Debunking Myths in Location Data: Sourcing and Collecting

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    Debunking Myths in Location Data: Sourcing and Collecting

    Every day, Gravy Analytics processes billions of anonymous location signals from consumer mobile devices to build our industry-leading location intelligence solutions. We aim to separate truth from fiction everywhere in our business because – contrary to what some would claim – there is great value in location data. When properly aggregated and processed, location data and the information it provides gives unprecedented insight into the offline consumer journey. This intelligence can be used by businesses across a variety of industries to acquire new customers, learn more about their existing customers, and stay one step ahead of the competition.

    In this 3 part blog series, we break down the myths of location data from sourcing and collecting, to fraud and privacy, and lay out what sets Gravy apart.

    Myth: There are problems with how location data is sourced today.

    To start, consumers need to first grant permission to use their location information, and only a fraction of publishers enable location sharing.

    What’s another piece of information we think consumers should know about? How location data is collected. More on that below:

    Truth: When consumers first install and run location-enabled apps on their mobile phones, such as those providing maps or driving directions, they are asked to opt-in to location sharing. This means that users must explicitly grant permission for an app to access their location information, which ultimately helps to protect consumers by ensuring that they have been informed that 1) their location data is being collected, and 2) the appropriate rights are in place for data use.

    Methods of Location Data Collection

    An SDK is a code within an app that has access to the location services provided by the phone’s operating system. An app may use location services to improve the app experience, for example, to find a store, gas station, or event near you. There are two modes in which SDK location data is collected:

    1. SDK

    • Continuously: Data is continuously collected, even when an app is not open (in iOS, this is called “Always”). The data collected is then relatively dense, with many distinct locations each day.
    • Intermittently: Data is collected only when an app is open and in use (in iOS, this is called “While Using this App”.) This results in location signals that are more sporadic, or sparse, but still valid.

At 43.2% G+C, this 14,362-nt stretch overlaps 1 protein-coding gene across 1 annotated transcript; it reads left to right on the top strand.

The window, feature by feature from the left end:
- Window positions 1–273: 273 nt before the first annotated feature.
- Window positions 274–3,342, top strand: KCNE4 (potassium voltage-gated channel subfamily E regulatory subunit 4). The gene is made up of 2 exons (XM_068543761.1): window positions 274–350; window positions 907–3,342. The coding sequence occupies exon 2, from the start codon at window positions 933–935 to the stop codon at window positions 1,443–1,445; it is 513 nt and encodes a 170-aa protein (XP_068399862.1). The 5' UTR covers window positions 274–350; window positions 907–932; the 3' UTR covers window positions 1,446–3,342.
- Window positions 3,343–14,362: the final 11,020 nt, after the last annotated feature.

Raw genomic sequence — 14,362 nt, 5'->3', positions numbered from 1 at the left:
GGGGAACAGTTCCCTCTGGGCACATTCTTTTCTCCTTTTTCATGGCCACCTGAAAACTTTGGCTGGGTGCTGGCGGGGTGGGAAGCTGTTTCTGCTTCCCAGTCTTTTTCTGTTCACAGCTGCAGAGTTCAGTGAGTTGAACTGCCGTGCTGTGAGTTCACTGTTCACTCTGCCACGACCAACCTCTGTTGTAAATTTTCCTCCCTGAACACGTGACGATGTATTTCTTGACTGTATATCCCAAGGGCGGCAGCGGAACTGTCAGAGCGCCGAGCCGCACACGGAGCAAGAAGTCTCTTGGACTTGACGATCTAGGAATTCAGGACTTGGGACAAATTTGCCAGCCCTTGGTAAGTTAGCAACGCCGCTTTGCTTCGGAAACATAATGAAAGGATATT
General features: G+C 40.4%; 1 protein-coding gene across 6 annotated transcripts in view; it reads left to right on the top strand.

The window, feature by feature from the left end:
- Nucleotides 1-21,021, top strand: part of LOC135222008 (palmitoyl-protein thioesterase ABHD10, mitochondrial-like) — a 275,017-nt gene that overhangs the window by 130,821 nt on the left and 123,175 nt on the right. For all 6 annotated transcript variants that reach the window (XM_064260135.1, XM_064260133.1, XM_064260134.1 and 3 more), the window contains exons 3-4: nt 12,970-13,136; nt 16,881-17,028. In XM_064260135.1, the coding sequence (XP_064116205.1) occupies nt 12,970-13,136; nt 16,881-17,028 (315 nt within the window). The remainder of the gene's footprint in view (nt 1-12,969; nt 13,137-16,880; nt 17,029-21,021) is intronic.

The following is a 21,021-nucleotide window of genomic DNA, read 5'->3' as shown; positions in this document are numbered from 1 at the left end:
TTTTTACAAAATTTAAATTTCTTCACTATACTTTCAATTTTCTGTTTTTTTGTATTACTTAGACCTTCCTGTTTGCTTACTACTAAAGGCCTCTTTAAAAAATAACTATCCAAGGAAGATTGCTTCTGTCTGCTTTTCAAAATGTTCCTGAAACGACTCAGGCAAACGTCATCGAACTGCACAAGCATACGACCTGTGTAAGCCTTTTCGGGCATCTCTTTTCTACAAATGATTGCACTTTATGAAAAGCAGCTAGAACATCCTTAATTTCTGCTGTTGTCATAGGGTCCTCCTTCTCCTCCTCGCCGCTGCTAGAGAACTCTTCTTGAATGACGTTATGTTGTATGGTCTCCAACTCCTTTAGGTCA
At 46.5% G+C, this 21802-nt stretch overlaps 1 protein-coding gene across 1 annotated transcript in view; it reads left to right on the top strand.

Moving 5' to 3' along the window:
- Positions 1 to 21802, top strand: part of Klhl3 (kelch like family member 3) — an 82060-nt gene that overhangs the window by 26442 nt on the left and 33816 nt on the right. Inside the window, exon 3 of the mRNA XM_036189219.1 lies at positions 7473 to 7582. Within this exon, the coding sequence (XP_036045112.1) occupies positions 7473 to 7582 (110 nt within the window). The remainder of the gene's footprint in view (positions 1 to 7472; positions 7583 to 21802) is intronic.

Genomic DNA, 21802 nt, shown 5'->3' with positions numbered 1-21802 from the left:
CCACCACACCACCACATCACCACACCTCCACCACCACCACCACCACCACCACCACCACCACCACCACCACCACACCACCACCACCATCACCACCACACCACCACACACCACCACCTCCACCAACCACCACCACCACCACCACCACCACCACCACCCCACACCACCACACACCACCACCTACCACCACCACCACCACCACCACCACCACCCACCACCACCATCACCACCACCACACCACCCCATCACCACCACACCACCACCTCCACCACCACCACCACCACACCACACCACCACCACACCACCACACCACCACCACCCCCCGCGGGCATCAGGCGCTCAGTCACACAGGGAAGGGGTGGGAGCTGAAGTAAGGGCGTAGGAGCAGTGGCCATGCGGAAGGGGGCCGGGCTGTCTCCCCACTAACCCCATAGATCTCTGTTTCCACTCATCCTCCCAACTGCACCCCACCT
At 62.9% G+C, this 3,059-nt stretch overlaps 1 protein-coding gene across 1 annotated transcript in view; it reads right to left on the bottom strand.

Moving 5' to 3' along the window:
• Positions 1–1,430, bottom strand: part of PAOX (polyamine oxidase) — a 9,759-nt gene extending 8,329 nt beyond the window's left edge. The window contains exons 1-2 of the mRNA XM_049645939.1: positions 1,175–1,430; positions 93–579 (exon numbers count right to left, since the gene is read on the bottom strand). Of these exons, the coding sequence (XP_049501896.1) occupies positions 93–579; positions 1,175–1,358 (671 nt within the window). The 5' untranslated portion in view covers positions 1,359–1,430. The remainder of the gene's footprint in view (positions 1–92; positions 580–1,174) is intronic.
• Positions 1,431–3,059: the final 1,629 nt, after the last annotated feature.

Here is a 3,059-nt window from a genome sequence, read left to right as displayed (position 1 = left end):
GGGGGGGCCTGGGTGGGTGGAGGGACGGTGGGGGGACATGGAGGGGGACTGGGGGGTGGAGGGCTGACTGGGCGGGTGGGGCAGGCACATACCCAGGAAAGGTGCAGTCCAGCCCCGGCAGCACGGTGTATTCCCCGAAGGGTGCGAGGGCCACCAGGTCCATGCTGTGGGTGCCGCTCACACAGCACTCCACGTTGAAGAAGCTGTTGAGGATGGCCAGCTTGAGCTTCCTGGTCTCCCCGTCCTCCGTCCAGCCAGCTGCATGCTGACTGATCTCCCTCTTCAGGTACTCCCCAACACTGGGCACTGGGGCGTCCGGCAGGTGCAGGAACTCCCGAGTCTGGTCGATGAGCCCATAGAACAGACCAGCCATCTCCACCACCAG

2. Bid Stream

    Bid stream data comes through bid requests to place an ad within a mobile app. Bid requests are only sent when the app is running and may contain location information to support real-time location-based advertising. If an app has access to a device’s location, it will use that location. If not, the location is estimated. 

    When considering foot traffic analysis, it’s important to note that web data, while available, is too low in accuracy.

    Myth: It’s unrealistic to scale location data given how hard it is to source it.

    Even if someone is using apps with location sharing enabled, very few will walk through a store or restaurant with an app open.

    Truth: Our data shows that anywhere between 0.5 percent and 5 percent of users open apps while visiting places of commercial interest. While it’s true that location data is sample data, the data volume is still massive and substantially larger than any other sample data set – including survey data and counter data.

    To dive a bit deeper here, there are two modes in which location data is collected:

    1. Dense – When a user allows data to be continuously collected by an app, most, if not all, store visits will be recorded. The user does not necessarily need to have the app open for the data to be collected. 
    2. Sparse – When a user allows data to be collected only when the app is in use, the app must be open when a user visits a store or restaurant to record a store visit. While most users don’t walk in with an app open, a few do.  

    The combination of these two collection methods results in a statistically significant sample that can be used for analysis. At Gravy, we see signals from about 250M devices on a monthly basis, and – after deduping and removing spoofed signals – about 2B deterministic visits to commercial places of interest in the U.S.

    Ready to get started with Gravy’s data-as-a-service? Learn more here or contact us today!

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